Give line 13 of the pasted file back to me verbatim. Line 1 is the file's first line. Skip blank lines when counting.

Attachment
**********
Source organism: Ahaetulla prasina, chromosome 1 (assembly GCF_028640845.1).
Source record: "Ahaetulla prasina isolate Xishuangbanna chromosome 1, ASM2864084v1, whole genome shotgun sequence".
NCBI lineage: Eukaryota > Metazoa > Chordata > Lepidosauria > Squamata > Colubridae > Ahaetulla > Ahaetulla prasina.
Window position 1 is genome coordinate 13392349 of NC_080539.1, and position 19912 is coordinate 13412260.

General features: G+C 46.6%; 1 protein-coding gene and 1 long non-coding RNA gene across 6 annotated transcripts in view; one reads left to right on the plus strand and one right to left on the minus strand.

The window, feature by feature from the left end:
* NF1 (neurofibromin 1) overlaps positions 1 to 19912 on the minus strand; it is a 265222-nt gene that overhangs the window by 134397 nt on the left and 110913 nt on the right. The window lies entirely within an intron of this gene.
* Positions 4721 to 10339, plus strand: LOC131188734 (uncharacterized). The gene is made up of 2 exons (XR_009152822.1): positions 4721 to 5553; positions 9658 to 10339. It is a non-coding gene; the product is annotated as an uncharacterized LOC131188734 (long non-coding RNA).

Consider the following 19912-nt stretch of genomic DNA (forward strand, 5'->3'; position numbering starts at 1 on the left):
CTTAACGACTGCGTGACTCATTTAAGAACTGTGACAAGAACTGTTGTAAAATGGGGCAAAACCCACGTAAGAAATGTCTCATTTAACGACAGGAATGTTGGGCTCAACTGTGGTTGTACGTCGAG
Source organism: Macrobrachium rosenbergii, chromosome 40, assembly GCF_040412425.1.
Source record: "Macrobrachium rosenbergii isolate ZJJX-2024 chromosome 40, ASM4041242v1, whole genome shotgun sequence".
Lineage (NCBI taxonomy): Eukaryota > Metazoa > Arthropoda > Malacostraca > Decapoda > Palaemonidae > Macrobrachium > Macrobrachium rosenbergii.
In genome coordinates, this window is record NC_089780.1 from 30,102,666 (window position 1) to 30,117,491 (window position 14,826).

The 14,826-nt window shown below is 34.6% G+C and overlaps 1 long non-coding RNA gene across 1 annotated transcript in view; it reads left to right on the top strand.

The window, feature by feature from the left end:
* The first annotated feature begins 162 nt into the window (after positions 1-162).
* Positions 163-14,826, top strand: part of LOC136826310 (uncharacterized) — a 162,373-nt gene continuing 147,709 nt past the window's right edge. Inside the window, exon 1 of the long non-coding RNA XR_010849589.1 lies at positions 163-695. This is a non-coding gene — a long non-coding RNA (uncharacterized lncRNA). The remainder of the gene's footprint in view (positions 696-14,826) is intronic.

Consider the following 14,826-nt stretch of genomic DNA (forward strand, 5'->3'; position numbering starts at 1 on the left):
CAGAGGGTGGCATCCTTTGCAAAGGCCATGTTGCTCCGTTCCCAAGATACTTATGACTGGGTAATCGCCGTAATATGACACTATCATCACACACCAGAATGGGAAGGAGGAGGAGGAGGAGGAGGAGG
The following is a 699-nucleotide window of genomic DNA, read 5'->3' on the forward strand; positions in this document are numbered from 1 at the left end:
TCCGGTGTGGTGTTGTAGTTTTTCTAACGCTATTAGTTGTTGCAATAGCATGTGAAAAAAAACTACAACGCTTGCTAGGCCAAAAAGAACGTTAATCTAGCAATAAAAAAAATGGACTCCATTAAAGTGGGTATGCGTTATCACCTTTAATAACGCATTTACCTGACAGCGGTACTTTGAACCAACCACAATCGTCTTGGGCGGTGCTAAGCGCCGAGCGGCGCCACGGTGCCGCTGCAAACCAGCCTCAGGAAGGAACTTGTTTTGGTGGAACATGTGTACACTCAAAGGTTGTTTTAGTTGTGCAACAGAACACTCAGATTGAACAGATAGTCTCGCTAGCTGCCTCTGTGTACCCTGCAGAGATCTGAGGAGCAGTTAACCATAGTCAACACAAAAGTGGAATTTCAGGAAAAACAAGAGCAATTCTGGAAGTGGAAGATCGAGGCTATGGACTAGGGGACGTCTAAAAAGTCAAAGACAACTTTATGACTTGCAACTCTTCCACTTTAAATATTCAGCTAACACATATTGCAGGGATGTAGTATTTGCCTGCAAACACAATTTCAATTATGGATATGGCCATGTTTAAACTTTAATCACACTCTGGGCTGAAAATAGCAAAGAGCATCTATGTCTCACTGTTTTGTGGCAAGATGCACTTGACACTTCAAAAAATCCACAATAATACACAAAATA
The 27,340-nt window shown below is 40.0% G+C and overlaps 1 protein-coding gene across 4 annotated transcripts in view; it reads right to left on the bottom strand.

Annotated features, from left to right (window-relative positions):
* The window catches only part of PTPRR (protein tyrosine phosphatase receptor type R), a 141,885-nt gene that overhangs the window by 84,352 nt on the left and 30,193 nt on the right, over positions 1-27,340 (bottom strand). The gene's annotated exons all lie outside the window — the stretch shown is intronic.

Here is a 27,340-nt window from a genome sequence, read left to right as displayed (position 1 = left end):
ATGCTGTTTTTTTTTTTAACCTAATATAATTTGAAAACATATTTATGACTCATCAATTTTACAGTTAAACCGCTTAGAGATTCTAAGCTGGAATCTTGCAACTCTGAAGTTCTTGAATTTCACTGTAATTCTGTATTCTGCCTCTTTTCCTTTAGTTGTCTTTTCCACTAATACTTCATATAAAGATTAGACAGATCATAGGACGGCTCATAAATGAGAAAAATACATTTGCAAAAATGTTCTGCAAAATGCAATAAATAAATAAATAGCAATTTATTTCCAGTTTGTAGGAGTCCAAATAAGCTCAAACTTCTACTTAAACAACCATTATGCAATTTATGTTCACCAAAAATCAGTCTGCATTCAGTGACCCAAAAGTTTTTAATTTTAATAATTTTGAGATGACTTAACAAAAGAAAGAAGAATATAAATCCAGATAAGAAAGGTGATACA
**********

Lineage (NCBI taxonomy): Eukaryota > Metazoa > Arthropoda > Malacostraca > Decapoda > Palaemonidae > Macrobrachium > Macrobrachium rosenbergii.